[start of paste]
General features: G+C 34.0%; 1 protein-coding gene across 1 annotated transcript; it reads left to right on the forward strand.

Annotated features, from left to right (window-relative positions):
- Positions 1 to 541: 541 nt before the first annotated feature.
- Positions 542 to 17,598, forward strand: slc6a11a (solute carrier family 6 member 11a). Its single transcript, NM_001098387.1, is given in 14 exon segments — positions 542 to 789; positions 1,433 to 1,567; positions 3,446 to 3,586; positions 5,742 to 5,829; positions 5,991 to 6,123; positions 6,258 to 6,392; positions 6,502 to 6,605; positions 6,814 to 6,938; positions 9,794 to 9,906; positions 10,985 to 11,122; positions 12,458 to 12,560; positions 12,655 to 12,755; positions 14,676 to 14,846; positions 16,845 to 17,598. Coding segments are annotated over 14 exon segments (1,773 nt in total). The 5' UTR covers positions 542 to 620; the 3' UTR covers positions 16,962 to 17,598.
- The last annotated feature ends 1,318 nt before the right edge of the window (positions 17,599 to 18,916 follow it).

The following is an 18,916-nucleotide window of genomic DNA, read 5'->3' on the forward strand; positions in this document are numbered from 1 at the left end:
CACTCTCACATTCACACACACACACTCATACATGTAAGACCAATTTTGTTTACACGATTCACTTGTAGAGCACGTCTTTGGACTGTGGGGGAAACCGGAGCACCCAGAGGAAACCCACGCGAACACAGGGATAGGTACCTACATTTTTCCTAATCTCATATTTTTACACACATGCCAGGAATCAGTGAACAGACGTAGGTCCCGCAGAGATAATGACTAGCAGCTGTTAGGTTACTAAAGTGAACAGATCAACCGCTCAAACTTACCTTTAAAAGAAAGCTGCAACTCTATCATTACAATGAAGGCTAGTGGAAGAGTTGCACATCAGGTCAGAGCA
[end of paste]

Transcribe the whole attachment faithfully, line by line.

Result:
General features: G+C 34.0%; 1 protein-coding gene across 1 annotated transcript; it reads left to right on the forward strand.

Annotated features, from left to right (window-relative positions):
- Positions 1 to 541: 541 nt before the first annotated feature.
- Positions 542 to 17,598, forward strand: slc6a11a (solute carrier family 6 member 11a). Its single transcript, NM_001098387.1, is given in 14 exon segments — positions 542 to 789; positions 1,433 to 1,567; positions 3,446 to 3,586; positions 5,742 to 5,829; positions 5,991 to 6,123; positions 6,258 to 6,392; positions 6,502 to 6,605; positions 6,814 to 6,938; positions 9,794 to 9,906; positions 10,985 to 11,122; positions 12,458 to 12,560; positions 12,655 to 12,755; positions 14,676 to 14,846; positions 16,845 to 17,598. Coding segments are annotated over 14 exon segments (1,773 nt in total). The 5' UTR covers positions 542 to 620; the 3' UTR covers positions 16,962 to 17,598.
- The last annotated feature ends 1,318 nt before the right edge of the window (positions 17,599 to 18,916 follow it).

The following is an 18,916-nucleotide window of genomic DNA, read 5'->3' on the forward strand; positions in this document are numbered from 1 at the left end:
CACTCTCACATTCACACACACACACTCATACATGTAAGACCAATTTTGTTTACACGATTCACTTGTAGAGCACGTCTTTGGACTGTGGGGGAAACCGGAGCACCCAGAGGAAACCCACGCGAACACAGGGATAGGTACCTACATTTTTCCTAATCTCATATTTTTACACACATGCCAGGAATCAGTGAACAGACGTAGGTCCCGCAGAGATAATGACTAGCAGCTGTTAGGTTACTAAAGTGAACAGATCAACCGCTCAAACTTACCTTTAAAAGAAAGCTGCAACTCTATCATTACAATGAAGGCTAGTGGAAGAGTTGCACATCAGGTCAGAGCA